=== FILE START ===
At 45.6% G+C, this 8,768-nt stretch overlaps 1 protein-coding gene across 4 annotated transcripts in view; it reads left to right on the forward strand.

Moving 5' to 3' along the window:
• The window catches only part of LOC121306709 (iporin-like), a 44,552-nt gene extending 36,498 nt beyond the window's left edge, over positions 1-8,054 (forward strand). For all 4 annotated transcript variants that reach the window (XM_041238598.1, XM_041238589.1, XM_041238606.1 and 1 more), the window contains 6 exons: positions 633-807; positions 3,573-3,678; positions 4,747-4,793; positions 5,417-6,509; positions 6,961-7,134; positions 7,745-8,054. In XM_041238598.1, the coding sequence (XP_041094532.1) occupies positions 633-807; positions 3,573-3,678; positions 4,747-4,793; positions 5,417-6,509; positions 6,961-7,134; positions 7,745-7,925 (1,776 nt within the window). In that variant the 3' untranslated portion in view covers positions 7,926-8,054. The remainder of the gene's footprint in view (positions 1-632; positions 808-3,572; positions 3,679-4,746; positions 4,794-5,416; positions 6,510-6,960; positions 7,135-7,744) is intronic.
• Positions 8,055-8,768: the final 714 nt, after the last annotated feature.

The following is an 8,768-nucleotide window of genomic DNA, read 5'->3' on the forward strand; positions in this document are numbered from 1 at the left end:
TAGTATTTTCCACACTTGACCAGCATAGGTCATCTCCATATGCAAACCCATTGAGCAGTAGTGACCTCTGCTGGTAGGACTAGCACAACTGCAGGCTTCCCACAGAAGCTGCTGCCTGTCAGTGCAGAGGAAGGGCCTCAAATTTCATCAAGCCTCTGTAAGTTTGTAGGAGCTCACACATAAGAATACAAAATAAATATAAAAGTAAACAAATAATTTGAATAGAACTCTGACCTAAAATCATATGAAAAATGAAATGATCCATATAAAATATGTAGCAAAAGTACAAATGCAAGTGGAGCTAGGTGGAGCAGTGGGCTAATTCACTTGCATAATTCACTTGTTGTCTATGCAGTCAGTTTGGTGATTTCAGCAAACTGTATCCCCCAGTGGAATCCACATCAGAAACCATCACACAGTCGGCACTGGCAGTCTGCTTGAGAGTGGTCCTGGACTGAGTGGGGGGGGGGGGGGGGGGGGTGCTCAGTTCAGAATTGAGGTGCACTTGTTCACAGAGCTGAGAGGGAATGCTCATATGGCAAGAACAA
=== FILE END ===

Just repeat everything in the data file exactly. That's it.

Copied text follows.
At 45.6% G+C, this 8,768-nt stretch overlaps 1 protein-coding gene across 4 annotated transcripts in view; it reads left to right on the forward strand.

Moving 5' to 3' along the window:
• The window catches only part of LOC121306709 (iporin-like), a 44,552-nt gene extending 36,498 nt beyond the window's left edge, over positions 1-8,054 (forward strand). For all 4 annotated transcript variants that reach the window (XM_041238598.1, XM_041238589.1, XM_041238606.1 and 1 more), the window contains 6 exons: positions 633-807; positions 3,573-3,678; positions 4,747-4,793; positions 5,417-6,509; positions 6,961-7,134; positions 7,745-8,054. In XM_041238598.1, the coding sequence (XP_041094532.1) occupies positions 633-807; positions 3,573-3,678; positions 4,747-4,793; positions 5,417-6,509; positions 6,961-7,134; positions 7,745-7,925 (1,776 nt within the window). In that variant the 3' untranslated portion in view covers positions 7,926-8,054. The remainder of the gene's footprint in view (positions 1-632; positions 808-3,572; positions 3,679-4,746; positions 4,794-5,416; positions 6,510-6,960; positions 7,135-7,744) is intronic.
• Positions 8,055-8,768: the final 714 nt, after the last annotated feature.

The following is an 8,768-nucleotide window of genomic DNA, read 5'->3' on the forward strand; positions in this document are numbered from 1 at the left end:
TAGTATTTTCCACACTTGACCAGCATAGGTCATCTCCATATGCAAACCCATTGAGCAGTAGTGACCTCTGCTGGTAGGACTAGCACAACTGCAGGCTTCCCACAGAAGCTGCTGCCTGTCAGTGCAGAGGAAGGGCCTCAAATTTCATCAAGCCTCTGTAAGTTTGTAGGAGCTCACACATAAGAATACAAAATAAATATAAAAGTAAACAAATAATTTGAATAGAACTCTGACCTAAAATCATATGAAAAATGAAATGATCCATATAAAATATGTAGCAAAAGTACAAATGCAAGTGGAGCTAGGTGGAGCAGTGGGCTAATTCACTTGCATAATTCACTTGTTGTCTATGCAGTCAGTTTGGTGATTTCAGCAAACTGTATCCCCCAGTGGAATCCACATCAGAAACCATCACACAGTCGGCACTGGCAGTCTGCTTGAGAGTGGTCCTGGACTGAGTGGGGGGGGGGGGGGGGGGGGTGCTCAGTTCAGAATTGAGGTGCACTTGTTCACAGAGCTGAGAGGGAATGCTCATATGGCAAGAACAA